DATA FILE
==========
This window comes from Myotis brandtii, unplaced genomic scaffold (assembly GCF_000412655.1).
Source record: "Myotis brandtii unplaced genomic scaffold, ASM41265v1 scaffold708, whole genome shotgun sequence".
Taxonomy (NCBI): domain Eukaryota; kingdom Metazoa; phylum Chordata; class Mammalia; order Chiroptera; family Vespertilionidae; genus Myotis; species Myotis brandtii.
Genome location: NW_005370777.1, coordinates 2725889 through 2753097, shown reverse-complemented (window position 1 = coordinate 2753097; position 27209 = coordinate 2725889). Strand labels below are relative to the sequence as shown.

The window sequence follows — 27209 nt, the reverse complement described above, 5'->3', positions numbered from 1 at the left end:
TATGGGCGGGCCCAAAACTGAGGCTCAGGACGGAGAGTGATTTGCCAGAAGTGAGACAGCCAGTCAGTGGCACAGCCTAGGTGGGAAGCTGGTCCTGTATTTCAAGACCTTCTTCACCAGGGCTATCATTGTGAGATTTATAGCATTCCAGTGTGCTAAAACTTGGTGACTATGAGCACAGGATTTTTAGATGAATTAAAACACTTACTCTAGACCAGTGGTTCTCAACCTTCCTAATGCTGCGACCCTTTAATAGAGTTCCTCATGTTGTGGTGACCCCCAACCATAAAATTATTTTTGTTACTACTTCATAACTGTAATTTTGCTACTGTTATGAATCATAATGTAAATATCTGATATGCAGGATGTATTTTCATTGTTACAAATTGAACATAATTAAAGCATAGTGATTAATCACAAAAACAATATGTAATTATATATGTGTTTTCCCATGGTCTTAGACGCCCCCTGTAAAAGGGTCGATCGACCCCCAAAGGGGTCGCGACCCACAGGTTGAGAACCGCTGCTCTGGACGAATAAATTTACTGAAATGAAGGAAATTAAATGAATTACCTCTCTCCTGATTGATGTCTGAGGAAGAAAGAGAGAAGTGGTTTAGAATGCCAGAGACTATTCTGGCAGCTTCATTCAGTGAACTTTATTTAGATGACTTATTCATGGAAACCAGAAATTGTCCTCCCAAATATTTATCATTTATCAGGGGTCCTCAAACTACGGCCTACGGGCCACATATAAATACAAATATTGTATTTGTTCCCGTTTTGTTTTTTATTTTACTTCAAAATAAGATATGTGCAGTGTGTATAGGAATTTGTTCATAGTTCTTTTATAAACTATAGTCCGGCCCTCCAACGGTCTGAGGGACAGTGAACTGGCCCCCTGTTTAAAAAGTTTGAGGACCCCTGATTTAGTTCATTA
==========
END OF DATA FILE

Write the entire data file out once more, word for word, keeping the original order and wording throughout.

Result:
This window comes from Myotis brandtii, unplaced genomic scaffold (assembly GCF_000412655.1).
Source record: "Myotis brandtii unplaced genomic scaffold, ASM41265v1 scaffold708, whole genome shotgun sequence".
Taxonomy (NCBI): domain Eukaryota; kingdom Metazoa; phylum Chordata; class Mammalia; order Chiroptera; family Vespertilionidae; genus Myotis; species Myotis brandtii.
Genome location: NW_005370777.1, coordinates 2725889 through 2753097, shown reverse-complemented (window position 1 = coordinate 2753097; position 27209 = coordinate 2725889). Strand labels below are relative to the sequence as shown.

The window sequence follows — 27209 nt, the reverse complement described above, 5'->3', positions numbered from 1 at the left end:
TATGGGCGGGCCCAAAACTGAGGCTCAGGACGGAGAGTGATTTGCCAGAAGTGAGACAGCCAGTCAGTGGCACAGCCTAGGTGGGAAGCTGGTCCTGTATTTCAAGACCTTCTTCACCAGGGCTATCATTGTGAGATTTATAGCATTCCAGTGTGCTAAAACTTGGTGACTATGAGCACAGGATTTTTAGATGAATTAAAACACTTACTCTAGACCAGTGGTTCTCAACCTTCCTAATGCTGCGACCCTTTAATAGAGTTCCTCATGTTGTGGTGACCCCCAACCATAAAATTATTTTTGTTACTACTTCATAACTGTAATTTTGCTACTGTTATGAATCATAATGTAAATATCTGATATGCAGGATGTATTTTCATTGTTACAAATTGAACATAATTAAAGCATAGTGATTAATCACAAAAACAATATGTAATTATATATGTGTTTTCCCATGGTCTTAGACGCCCCCTGTAAAAGGGTCGATCGACCCCCAAAGGGGTCGCGACCCACAGGTTGAGAACCGCTGCTCTGGACGAATAAATTTACTGAAATGAAGGAAATTAAATGAATTACCTCTCTCCTGATTGATGTCTGAGGAAGAAAGAGAGAAGTGGTTTAGAATGCCAGAGACTATTCTGGCAGCTTCATTCAGTGAACTTTATTTAGATGACTTATTCATGGAAACCAGAAATTGTCCTCCCAAATATTTATCATTTATCAGGGGTCCTCAAACTACGGCCTACGGGCCACATATAAATACAAATATTGTATTTGTTCCCGTTTTGTTTTTTATTTTACTTCAAAATAAGATATGTGCAGTGTGTATAGGAATTTGTTCATAGTTCTTTTATAAACTATAGTCCGGCCCTCCAACGGTCTGAGGGACAGTGAACTGGCCCCCTGTTTAAAAAGTTTGAGGACCCCTGATTTAGTTCATTA